ParseInt interprets a string s in the given base (0, 2 to 36) and bit size (0 to 64) and returns the corresponding value i.

If base == 0, the base is implied by the string’s prefix: base 16 for "0x", base 8 for "0", and base 10 otherwise. For bases 1, below 0 or above 36 an error is returned.

    Again.. What was the Golang team thinking?!

Workaround #

This led me to update the int function documentation for Hugo with an ugly workaround:

{{ int ("00987" | strings.TrimLeft "0") }}

Resurgence #

This problem of number-strings beginning with “0” considered as octals resurfaced recently in Hugo issue #4628.

Though, the reported error did not make it evident that that was the problem:

INFO 2018/04/15 18:49:36 found taxonomies: map[string]string{"category":"categories", "manufacturerletter":"manufacturerletters", "manufacturer":"manufacturers", "featured":"featured", "tag":"tags"}
panic: interface conversion: interface {} is float64, not int

goroutine 50 [running]:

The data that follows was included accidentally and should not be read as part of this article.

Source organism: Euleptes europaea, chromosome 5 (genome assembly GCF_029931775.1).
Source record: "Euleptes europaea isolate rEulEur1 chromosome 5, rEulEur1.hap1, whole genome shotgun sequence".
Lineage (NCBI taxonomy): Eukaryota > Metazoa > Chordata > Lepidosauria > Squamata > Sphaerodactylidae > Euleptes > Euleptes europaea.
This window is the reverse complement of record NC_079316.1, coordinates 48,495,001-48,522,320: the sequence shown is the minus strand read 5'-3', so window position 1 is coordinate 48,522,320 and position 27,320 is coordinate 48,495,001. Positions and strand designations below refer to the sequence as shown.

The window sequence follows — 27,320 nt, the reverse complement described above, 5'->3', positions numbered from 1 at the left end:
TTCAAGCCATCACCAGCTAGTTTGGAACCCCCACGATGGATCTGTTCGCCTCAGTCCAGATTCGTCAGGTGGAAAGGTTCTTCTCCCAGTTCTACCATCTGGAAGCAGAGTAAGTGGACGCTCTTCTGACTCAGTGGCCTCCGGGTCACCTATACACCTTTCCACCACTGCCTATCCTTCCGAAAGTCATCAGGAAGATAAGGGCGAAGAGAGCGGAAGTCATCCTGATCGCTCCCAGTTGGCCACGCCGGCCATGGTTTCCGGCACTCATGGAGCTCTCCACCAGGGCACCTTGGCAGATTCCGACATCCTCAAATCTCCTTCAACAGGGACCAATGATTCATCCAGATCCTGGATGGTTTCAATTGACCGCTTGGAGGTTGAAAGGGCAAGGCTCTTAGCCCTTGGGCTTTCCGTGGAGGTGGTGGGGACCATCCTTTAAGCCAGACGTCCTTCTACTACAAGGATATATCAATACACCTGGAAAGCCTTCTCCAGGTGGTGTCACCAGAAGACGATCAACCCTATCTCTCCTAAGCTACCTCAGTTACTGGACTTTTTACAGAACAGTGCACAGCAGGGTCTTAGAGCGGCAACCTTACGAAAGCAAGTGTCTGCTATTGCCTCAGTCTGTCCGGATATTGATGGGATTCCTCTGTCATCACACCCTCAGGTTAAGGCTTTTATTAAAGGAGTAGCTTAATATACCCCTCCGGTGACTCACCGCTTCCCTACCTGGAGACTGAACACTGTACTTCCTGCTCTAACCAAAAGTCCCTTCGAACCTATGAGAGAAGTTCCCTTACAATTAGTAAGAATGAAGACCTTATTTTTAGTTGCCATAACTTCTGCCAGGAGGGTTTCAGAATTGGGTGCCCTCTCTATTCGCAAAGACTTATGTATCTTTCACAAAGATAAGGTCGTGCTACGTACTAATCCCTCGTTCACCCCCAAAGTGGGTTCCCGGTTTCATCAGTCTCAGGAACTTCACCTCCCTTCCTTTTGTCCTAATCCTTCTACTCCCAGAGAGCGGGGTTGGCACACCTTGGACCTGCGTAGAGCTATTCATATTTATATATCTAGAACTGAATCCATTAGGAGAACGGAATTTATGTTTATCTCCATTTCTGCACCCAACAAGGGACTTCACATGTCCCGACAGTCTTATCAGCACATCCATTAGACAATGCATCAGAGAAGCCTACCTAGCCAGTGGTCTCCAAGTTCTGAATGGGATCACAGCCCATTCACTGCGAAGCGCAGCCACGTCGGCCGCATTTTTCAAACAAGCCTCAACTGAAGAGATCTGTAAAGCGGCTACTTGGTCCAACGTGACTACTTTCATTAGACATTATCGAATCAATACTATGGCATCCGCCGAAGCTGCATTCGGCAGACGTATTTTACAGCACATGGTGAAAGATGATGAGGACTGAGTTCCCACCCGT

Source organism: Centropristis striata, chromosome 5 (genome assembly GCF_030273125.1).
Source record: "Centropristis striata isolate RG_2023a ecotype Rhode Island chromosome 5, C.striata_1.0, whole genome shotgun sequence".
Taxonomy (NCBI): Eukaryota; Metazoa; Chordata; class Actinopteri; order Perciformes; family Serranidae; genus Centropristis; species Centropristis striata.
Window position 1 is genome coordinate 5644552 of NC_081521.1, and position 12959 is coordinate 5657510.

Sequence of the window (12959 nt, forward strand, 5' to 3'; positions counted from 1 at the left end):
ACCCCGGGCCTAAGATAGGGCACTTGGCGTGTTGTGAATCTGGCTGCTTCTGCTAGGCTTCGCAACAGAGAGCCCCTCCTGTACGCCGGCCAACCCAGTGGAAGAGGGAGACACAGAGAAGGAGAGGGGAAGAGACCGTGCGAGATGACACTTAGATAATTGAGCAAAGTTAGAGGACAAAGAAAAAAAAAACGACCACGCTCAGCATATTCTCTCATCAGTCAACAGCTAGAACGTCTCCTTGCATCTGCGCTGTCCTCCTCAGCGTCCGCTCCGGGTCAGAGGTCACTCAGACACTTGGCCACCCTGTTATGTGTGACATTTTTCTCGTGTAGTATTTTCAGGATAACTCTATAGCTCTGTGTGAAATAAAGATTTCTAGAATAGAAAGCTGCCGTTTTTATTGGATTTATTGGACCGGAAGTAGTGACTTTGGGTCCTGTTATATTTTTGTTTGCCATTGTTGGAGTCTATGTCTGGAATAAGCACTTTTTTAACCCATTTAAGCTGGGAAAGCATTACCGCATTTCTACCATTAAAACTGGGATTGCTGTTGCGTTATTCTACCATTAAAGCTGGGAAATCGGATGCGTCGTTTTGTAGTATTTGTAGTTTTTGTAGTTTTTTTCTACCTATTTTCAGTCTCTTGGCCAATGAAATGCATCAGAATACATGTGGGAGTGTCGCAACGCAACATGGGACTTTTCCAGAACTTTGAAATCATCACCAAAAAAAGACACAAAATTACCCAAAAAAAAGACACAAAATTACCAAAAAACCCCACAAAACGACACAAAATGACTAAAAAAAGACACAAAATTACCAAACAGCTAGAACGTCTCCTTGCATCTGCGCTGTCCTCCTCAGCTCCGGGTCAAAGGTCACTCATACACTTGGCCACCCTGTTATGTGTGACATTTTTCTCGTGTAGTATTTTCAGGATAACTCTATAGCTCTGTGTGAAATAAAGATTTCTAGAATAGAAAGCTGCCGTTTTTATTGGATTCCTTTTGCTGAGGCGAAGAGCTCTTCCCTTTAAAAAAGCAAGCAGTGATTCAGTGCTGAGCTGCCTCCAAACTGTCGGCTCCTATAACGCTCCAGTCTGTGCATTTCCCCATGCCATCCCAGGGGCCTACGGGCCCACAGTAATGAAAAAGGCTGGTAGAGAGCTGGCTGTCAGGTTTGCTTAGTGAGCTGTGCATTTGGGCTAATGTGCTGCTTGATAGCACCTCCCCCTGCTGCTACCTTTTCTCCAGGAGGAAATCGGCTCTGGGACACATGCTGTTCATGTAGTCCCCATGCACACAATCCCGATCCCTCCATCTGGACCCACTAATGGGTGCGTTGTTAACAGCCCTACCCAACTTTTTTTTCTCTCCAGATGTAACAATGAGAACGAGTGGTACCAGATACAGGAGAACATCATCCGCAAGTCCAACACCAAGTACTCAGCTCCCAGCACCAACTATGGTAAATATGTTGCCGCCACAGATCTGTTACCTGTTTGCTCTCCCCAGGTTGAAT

/go/src/github.com/gohugoio/hugo/hugolib/site.go:1545 +0xee2

The issue reporter had 1500+ content files, and one or more of those files caused this uncaught exception (which is a separate issue, and is planned to be fixed in Hugo) to happen. So I had to spend quite some time doing “forensic debug”1 to understand what caused that “interface conversion: interface {} is float64, not int”.

Debug #

  • The exception was thrown at this line (highlighted below):

    for _, p := range s.Pages {
        vals := p.getParam(plural, !s.Info.preserveTaxonomyNames)
        weight := p.getParamToLower(plural + "_weight")
        if weight == nil {
            weight = 0
        if vals != nil {
            if v, ok := vals.([]string); ok {
                for _, idx := range v {
                    x := WeightedPage{weight.(int), p}
  • So it was evident that one of the taxonomy weight (manufacturers_weight in this case) values wasn’t getting casted to int.